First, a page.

I’ve just returned from the worldwide media launch in Los Angeles where the bikes were put through their paces with a hot and heavy run up twisting mountain roads to Big Bear Lake and back.
The Breakout has been the top seller for Harley in Australia for three years now for its simple fat-tyre, raked front and clean lines.
Now it looks a little cleaner with the previously messy wiring harness tucked neatly away in the spine of the frame.
For 2018, the Breakout also gets a new LED headlight tucked in like the V-Rod and Livewire, tiny digital instruments integrated into the handlebar risers and a lower-profile fuel tank.
While we didn’t get a chance to ride the bike at night, LED headlights are known for their better illumination with more reach, a wider and more uniform spread of light and a whiter beam.
Softail program manager Brad McIlwee says the instruments are “barely legal” as they are so tiny, yet they are easy to read in any light conditions.
They include information such as speed, fuel and gear indicator and, by pressing the button on the left switchblock, you can toggle through several screens which provide other information such as range and trip meters.
You might need to keep an eye on that range, too, as the tank is smaller.
It looks thinner and creates a more exciting profile, but it should also decrease range.
The fuel capacity has gone from an 18.9L tank to 13.2L, but Harley says the bigger 107 Milwaukee Eight engine is more economical than the 103 Twin Cam it replaces. Besides, there is also a 15% drop in weight, or 17kg less.
However, if you opt – as many will – for the 114 engine, you could be scouting for a servo around 200km.
It now comes with dual-bending-valve forks and an adjustable rear shock with the preload adjuster knob conveniently down by your right side, so you can quickly pump it up when required.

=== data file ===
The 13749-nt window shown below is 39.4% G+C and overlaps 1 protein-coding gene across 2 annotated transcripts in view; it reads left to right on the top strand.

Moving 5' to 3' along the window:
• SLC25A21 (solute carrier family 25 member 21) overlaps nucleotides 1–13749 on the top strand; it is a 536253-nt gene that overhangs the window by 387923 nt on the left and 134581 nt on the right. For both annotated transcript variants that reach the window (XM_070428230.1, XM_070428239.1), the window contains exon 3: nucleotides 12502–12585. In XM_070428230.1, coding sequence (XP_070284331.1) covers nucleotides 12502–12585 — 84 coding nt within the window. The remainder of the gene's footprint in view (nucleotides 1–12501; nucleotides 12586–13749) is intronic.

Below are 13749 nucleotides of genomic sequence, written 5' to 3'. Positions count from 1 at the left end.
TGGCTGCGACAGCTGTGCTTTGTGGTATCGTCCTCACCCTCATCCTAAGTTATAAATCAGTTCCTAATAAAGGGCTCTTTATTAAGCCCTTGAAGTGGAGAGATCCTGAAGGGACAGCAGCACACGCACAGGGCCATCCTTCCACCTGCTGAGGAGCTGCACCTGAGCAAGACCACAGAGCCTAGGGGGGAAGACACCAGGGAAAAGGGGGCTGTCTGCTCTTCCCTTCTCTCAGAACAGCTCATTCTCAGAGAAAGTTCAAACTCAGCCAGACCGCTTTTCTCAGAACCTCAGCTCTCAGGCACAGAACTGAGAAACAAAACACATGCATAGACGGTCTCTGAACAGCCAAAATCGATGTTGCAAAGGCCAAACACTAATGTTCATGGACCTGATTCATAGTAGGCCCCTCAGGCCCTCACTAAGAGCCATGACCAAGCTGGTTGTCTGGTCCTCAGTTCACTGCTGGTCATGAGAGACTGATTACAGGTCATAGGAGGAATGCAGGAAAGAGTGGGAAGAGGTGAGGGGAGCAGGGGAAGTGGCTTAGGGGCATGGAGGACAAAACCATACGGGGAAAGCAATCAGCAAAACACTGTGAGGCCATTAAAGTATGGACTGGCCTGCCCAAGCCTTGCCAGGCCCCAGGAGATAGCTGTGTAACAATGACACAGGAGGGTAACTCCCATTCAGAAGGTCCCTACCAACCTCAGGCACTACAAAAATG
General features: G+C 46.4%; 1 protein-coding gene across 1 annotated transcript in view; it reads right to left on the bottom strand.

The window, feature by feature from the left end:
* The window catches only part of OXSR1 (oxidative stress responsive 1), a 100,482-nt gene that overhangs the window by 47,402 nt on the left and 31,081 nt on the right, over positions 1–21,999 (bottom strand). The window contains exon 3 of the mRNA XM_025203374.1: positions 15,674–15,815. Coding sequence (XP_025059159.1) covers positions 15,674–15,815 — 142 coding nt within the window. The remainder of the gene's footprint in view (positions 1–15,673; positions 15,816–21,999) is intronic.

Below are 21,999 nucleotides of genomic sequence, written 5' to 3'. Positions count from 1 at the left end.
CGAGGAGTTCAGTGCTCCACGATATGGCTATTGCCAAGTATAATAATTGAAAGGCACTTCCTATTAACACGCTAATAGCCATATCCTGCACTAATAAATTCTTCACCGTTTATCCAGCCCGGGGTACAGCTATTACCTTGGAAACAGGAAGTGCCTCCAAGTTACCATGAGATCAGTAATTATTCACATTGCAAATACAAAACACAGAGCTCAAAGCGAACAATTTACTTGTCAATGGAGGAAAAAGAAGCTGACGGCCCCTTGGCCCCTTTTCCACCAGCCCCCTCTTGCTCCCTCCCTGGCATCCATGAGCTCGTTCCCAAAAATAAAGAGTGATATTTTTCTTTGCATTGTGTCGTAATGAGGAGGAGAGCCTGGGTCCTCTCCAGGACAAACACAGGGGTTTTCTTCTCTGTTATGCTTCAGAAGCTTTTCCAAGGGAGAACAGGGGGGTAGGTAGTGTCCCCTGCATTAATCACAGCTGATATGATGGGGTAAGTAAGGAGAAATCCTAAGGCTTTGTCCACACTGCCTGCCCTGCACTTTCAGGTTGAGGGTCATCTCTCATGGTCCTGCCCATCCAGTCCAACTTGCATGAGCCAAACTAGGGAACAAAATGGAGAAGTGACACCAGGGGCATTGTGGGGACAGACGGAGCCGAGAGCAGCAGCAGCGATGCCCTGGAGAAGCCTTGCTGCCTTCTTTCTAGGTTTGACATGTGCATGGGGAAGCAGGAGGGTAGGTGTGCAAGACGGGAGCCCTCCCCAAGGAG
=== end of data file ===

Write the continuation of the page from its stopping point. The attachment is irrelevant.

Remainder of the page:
Most importantly, the 34% stiffer frame completely reinvents the handling of this power cruiser.
It used to wallow and scrape on corners and wouldn’t even go in a straight line without tracking over parallel cracks.
At the end of a long ride, your shoulders would be aching from the effort of keeping it tracking right.
Now, the bike feels easier to control with a slightly improved static lean angle and a much improved dynamic lean angle because it doesn’t flex as much.
Softail styling manager Kirk Rasmussen says that to improve lean angle, they squeezed the swingarm and tilted the transmission up which raises primary cover and clutch pump.
It now scuttles along quite quickly through winding roads and you can use all that 240mm tyre.
Acceleration off the line is also greatly improved.
Brad says that compared with the previous Twin Cam, when the bikes reached 100km/h, the 107 would three bike lengths ahead and the 114 would be five bikes ahead.
Softail Fat Boy
Softail senior product manager Kevin Hintz says the Fat Boy is the “most copied motorcycle of all time”.
“This model has a brand as strong as some other motorcycle brands,” he says.
With its solid Lakester wheels and that fat 240mm tyre (up from 200mm), it has a “steamroller stance”, he says.
However, it’s less of a steamroller now with a 16kg weight-loss program.
Styling has been modernised with a smaller “atomic-era” headlight nacelle, LED lights, satin chrome finish and midsweep exhaust.
Like the Breakout, it comes with an external preload adjuster and the stiffer frame, but instead of the dual-bending-valve forks, it gets a racing style cartridge.
While it steers lighter than before and lighter than the Breakout with its straight drag bars, it doesn’t handle quite as nimbly nor corner quite as well as the Breakout thanks to the wider rear tyre, a bit more bulk and wide floorboards.
Perhaps Harley could have trimmed those floorboards as they have with the new Slim which now has surprisingly improved cornering clearance.
But that new 240mm wide tyre might just be the addition that puts this bike back at the top of the Australian Harley sales where it reigned for several years.